Conjugated linoleic acid (CLA) is the collective name for a group of geometric and positional isomers of octadecadienoic acid (18: 2) with conjugated double bonds. Interest in CLA has increased in the past decade as a result of its potential beneficial health effects on experimental animals. We summarize in this review the occurrence in food, biological effects and typical human consumption of CLA. We also review the efficacy and some problems of CLA supplementation as a weight loss agent, and the findings from animal studies and in vitro studies. Since CLA is biologically produced by the rumen bacteria of ruminant animals, ruminant meat and milk contain relatively higher amounts of CLA. The predominant isomers in those foods are 9-cis, 11-trans CLA. On the other hand, chemically synthesized CLA products which are commercially available in the US generally contain equal amounts of 9-cis, 11-trans and 10-trans, 12-cis CLA. The CLA isomers have been shown in animal models to protect against chemically induced cancer and atherosclerosis, and to reduce body fat. Although CLA appears to reduce fat mass in rodents such as mice and rats, we need more evidence to clarify the fat-reducing effect and safety of CLA in humans.
This study examines the relationship between food intake frequency and the awareness, knowledge and attitude to health practices from school health education. The subjects of the analysis were 522 senior high school students comprising 234 males and 288 females. The survey was carried out in September 2001. The intake frequency of fish, meat, light-colored vegetables, bean curd and eggs was high, but of dark-colored vegetables, fruit, milk and seaweed was low. The level of health awareness was not high in respect of not eating breakfast, eating late at night and not taking sufficient exercise. However, interest in lifestyle-related diseases was apparent. The average score attained for the 15 items of health knowledge in health textbooks was 64.4%. The attitude to health (sleeping, smoking, drinking, exercise, breakfast intake, etc.) was encouraging. Those who had a high score for their food intake frequency also had highly developed health awareness. Their lifestyle was healthy, and they were also highly interested in lifestyle-related diseases. They had also acquired knowledge of health, and education about their attitude to health had been effectively achieved. These findings indicate simple surveys on the importance of the right eating habits can be utilized as part of the curriculum for school health education.
This study was carried out to determine whether a food delivery service can improve the nutritional status and immunity of elderly persons living at home. The subjects were 32 elderly persons (67-89 years age range; 80.5±5.3 years average age) living in a town in Miyazaki Prefecture. After providing the food delivery service for 5 months, the intake of all the food groups except cereals had increased and the intake of each nutrient had also increased. Although the height, weight, body mass index (BMI), and proportion of body fat had not changed in the subjects, the serum total protein, serum albumin, erythrocytes, hematocrit, and transferrin levels related to nutritional status had all increased. Increases were also apparent in the number of lymphocytes, leukocytes and CD8 cells, and there was a decrease in CD4/CD8 ratio. These results suggest that the food delivery service had improved the nutritional status and immune status of the elderly subjects, and that nutritional care services run by municipalities may be beneficial for preventing infection that is the main cause of death in elderly persons.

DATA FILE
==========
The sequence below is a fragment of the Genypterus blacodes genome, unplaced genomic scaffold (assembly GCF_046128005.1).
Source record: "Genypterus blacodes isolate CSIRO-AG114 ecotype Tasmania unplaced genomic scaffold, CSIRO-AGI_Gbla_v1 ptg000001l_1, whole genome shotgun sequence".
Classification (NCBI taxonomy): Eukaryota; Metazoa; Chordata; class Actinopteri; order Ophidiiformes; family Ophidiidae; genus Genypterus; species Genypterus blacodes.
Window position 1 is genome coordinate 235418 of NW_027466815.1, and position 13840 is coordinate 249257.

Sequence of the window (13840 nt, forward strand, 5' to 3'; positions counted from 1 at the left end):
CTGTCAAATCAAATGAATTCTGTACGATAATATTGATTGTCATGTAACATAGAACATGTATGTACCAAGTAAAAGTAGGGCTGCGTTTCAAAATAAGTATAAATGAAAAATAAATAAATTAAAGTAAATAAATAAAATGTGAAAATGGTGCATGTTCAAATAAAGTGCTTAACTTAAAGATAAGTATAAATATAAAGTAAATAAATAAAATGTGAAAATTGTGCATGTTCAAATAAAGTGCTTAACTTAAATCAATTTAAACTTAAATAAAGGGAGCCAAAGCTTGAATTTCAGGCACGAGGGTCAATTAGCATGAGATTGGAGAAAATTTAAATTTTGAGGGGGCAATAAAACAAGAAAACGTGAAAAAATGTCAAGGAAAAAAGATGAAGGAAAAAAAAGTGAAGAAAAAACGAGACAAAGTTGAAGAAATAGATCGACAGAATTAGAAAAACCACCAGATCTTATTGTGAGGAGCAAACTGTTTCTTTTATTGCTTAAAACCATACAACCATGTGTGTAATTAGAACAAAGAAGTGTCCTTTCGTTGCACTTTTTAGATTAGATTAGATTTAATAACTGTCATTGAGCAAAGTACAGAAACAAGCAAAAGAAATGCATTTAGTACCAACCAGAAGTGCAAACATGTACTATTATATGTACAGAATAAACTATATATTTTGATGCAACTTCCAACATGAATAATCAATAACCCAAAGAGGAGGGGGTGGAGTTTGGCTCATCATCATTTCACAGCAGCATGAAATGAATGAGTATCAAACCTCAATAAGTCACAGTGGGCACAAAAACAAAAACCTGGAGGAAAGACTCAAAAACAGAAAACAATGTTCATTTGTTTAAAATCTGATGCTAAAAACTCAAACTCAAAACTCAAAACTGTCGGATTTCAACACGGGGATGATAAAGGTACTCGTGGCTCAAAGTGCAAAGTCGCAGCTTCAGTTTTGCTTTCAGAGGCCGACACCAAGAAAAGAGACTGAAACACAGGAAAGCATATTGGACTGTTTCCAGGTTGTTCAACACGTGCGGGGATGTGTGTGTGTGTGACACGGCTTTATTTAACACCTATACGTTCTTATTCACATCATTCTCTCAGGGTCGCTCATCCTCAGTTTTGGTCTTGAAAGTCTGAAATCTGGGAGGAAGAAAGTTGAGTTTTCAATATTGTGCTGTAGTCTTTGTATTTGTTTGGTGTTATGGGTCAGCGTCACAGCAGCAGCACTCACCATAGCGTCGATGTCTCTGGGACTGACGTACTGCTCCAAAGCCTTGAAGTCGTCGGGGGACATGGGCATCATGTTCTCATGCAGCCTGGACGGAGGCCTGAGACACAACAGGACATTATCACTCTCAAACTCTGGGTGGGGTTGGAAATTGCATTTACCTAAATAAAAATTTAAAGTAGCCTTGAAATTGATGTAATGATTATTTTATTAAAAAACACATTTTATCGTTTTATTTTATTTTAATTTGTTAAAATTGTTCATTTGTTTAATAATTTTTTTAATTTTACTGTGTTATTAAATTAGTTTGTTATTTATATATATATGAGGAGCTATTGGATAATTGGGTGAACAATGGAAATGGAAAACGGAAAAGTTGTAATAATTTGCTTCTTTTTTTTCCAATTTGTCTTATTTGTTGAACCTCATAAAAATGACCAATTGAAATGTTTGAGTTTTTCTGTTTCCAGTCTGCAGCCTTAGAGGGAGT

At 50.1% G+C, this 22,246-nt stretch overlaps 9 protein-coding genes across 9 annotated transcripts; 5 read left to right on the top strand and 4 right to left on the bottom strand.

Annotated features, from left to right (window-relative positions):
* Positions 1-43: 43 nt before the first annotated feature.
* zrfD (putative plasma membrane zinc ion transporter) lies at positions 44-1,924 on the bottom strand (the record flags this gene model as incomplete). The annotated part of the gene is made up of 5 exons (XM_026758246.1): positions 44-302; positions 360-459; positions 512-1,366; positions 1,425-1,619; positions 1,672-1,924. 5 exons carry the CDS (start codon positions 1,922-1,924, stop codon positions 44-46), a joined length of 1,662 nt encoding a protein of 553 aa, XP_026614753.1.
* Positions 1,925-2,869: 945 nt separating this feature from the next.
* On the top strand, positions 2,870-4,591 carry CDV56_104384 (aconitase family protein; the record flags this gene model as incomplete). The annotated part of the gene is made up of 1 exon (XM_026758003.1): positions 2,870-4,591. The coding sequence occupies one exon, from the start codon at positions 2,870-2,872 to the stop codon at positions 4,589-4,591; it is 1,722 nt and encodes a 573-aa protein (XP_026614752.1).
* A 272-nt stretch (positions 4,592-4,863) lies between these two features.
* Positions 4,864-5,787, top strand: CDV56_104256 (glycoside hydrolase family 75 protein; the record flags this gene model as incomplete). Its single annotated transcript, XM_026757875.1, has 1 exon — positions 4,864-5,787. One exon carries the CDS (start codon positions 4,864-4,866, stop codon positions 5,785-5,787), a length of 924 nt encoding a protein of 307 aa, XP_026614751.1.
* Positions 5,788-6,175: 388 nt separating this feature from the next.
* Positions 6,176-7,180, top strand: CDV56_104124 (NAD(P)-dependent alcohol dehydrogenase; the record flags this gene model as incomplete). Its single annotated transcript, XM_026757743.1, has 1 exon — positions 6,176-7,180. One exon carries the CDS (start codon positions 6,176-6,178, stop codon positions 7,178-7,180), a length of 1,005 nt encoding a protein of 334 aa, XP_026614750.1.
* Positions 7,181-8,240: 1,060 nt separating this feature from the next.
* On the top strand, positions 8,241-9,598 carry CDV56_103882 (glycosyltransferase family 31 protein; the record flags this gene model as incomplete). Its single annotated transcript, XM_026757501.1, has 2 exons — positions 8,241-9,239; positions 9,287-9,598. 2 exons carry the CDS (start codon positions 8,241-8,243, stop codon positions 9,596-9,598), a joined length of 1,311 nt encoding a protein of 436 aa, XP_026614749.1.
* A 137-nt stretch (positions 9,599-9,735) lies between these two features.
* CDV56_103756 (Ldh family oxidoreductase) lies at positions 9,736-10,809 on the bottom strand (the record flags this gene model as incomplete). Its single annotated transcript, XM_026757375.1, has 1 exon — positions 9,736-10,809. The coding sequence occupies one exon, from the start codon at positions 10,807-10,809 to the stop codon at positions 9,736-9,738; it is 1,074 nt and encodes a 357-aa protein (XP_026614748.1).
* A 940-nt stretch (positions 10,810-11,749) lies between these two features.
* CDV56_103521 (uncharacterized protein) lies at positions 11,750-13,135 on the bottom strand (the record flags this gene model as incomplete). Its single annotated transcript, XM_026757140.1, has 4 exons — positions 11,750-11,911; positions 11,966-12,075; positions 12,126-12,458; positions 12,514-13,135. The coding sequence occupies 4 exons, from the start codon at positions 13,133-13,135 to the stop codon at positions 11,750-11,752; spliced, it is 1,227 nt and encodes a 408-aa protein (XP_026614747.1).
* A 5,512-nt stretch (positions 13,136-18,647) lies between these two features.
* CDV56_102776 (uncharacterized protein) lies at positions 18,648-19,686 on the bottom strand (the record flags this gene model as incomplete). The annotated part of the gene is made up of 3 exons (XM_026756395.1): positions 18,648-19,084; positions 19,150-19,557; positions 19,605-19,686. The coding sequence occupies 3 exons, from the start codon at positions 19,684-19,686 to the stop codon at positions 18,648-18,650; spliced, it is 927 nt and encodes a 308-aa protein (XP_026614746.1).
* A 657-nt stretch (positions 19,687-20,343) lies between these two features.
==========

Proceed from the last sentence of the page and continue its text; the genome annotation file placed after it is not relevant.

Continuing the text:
Dietary therapy is extremely important for renal failure patients, and the diet for these patients should be based on low-protein and high-energy foods. Low-protein and high-energy rice and noodles as staple foods have already been developed and utilized for dietary therapy, although low-protein and high-energy bread is not presently available. We made low-protein and high-energy loaf samples exclusively for kidney disease patients by using starch flour that is designated as a food for special dietary use. We compared this exclusive bread to ordinary bread made of hard flour, and performed organoleptic tests (n=56), textural measurements and color recognition tests. The exclusive loaf samples made from starch flour gave high-preference scores in the organoleptic tests. In comparison to wheat bread, the nutritive values of the sample loaves were lower in protein (-32%, -45%) higher in energy (+37%, +40%), lower in phosphorus (-16%, -20%), lower in potassium (-16%, -20%) and lower in sodium (-67%, -66%). We conclude from these results that this exclusive bread made from starch flour is potentially useful as a staple food in dietary therapy for renal failure patients who require special foods.